Skip to Main Content

ENG 1A - Generations in the Workplace: Plagiarism

Resources for researching inter-generational issues in the workplace. Guide based on orientations by Cheryl Warren, Charlotte Bagby, and Angela Amaya.

What is Plagiarism?

According to the Las Positas College Academic Honesty Statement, Plagiarism is defined as "using another's work (whether printed, electronic, or spoken) without crediting him or her"
( )

Whereas cheating is almost always intentional, students sometimes plagiarize accidentally. It is vital, therefore, for students to understand the many different kinds of actions that constitute plagiarism:

  • Submitting the whole of another's work as one's own (this includes submitting another student's paper or a paper obtained from a commercial term paper service as one's own);
  • Using the exact wording of a source without putting that wording in quotation marks and citing it;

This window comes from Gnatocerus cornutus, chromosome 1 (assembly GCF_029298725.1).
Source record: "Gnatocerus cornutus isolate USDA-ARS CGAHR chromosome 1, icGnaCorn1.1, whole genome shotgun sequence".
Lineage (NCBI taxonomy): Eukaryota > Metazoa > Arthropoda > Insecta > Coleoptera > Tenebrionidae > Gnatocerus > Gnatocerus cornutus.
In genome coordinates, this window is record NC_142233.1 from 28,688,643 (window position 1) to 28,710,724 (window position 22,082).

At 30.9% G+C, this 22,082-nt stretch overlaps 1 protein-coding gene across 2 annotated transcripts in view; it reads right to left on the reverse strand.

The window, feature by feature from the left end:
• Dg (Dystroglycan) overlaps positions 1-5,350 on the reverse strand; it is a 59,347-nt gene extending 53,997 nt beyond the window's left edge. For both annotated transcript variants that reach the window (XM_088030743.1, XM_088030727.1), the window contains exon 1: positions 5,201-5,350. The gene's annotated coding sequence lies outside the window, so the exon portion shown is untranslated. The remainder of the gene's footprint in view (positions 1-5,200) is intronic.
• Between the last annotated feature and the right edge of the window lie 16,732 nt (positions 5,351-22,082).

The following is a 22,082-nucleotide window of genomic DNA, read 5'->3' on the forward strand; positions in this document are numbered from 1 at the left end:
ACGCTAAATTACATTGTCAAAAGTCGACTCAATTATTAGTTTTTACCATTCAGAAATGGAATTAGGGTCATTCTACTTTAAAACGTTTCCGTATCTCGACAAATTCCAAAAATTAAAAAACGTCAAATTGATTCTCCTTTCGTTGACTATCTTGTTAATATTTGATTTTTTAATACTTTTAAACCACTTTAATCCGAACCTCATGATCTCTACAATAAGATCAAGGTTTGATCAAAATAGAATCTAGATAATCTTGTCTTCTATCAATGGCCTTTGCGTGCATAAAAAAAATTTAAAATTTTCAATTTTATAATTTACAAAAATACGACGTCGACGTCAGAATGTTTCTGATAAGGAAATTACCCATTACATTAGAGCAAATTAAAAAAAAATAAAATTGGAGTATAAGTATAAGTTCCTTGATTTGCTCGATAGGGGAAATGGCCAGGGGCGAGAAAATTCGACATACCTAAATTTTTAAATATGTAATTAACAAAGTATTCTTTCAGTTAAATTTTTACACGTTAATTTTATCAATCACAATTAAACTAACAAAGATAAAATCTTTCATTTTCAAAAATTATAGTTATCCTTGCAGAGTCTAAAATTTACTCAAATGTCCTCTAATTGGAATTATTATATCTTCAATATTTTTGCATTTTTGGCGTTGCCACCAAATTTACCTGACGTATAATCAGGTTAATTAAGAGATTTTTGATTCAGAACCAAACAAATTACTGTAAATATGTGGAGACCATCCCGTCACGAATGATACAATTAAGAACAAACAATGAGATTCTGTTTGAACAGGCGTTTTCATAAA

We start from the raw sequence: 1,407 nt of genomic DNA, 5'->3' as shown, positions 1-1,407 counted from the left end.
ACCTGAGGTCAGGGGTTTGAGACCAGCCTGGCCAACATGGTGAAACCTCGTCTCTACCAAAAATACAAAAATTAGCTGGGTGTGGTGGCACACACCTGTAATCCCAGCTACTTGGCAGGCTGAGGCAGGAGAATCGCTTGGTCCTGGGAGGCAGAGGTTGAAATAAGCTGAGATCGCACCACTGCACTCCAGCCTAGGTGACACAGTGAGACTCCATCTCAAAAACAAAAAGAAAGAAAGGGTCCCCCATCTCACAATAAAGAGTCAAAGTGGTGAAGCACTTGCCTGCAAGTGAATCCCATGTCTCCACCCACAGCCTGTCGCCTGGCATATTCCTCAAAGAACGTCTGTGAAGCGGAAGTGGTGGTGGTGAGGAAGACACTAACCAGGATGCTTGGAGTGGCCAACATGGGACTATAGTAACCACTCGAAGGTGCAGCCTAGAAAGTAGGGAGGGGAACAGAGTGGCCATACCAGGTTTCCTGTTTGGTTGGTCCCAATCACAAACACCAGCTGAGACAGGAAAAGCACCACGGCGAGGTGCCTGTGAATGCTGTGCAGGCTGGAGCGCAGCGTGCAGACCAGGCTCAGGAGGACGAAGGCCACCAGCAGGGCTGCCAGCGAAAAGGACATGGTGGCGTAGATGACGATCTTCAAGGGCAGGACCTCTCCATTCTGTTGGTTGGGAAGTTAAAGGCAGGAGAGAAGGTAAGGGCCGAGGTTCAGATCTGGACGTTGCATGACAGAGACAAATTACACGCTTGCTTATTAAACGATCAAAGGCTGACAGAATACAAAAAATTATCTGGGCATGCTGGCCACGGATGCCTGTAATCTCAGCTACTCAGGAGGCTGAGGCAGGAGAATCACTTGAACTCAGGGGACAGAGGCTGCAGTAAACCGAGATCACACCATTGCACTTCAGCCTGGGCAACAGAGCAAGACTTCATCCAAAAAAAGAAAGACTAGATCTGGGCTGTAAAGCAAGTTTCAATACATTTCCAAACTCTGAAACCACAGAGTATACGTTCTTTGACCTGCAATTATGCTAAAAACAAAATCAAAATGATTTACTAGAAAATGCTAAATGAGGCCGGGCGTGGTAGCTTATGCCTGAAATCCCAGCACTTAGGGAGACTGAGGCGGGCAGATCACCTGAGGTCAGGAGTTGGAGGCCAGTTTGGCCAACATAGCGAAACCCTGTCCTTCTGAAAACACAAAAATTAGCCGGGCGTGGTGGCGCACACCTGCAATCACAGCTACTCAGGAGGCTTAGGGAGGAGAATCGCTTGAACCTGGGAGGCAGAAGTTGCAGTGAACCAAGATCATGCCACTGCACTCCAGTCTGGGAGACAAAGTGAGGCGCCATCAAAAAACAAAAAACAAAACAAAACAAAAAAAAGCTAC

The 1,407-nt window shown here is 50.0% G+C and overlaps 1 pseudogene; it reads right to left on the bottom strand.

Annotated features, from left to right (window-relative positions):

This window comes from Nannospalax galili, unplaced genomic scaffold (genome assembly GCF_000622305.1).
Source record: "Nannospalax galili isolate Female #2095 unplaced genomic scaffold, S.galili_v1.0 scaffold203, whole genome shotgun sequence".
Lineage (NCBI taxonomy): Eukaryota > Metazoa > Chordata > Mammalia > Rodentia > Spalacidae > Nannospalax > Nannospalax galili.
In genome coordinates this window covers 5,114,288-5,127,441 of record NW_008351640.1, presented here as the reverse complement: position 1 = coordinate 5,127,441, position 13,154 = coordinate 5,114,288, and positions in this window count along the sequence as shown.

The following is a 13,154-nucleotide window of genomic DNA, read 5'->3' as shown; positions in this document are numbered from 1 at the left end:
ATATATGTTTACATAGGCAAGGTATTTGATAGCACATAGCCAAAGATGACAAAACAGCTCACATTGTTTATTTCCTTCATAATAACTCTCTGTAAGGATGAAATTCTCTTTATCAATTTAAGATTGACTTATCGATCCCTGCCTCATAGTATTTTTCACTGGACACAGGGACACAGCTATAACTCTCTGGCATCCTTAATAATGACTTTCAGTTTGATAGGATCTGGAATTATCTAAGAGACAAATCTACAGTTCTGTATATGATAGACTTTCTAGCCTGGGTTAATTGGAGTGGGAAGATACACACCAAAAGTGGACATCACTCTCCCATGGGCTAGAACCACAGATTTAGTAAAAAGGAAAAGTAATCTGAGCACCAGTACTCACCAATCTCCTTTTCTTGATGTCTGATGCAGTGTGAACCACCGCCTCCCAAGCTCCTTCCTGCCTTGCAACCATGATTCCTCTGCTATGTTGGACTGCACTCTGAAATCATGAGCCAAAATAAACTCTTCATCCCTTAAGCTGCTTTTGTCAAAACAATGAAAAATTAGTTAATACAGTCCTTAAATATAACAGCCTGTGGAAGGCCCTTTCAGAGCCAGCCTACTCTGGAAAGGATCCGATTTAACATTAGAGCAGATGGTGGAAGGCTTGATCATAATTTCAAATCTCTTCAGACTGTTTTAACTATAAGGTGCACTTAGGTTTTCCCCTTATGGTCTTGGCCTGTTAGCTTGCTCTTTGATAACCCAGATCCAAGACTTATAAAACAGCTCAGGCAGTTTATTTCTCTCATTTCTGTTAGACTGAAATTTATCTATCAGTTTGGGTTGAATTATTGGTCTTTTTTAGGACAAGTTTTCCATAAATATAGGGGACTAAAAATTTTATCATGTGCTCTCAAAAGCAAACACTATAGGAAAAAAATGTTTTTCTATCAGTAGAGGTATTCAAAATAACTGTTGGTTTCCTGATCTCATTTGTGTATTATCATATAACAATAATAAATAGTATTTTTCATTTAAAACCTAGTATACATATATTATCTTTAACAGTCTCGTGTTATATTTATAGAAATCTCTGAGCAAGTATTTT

• Paraphrasing the wording of a source without citing it;
  • Inadequately paraphrasing the wording of a source (not only the words, but the sentence structure of the original must be changed);
  • Summarizing the ideas of a source without citing it; and
  • Overusing the ideas of a source, so that those ideas make up the majority of one's work.

The bottom line is . . . .

You must cite the sources that you use to avoid plagiarism.

All direct quotes must be cited; all ideas or facts taken from some other writer, even though in your own words, must be cited.

It is PLAGIARISM if you copy another's words without quoting!

If you paraphrase another's ideas or words without giving credit to the author, it is also PLAGIARISM!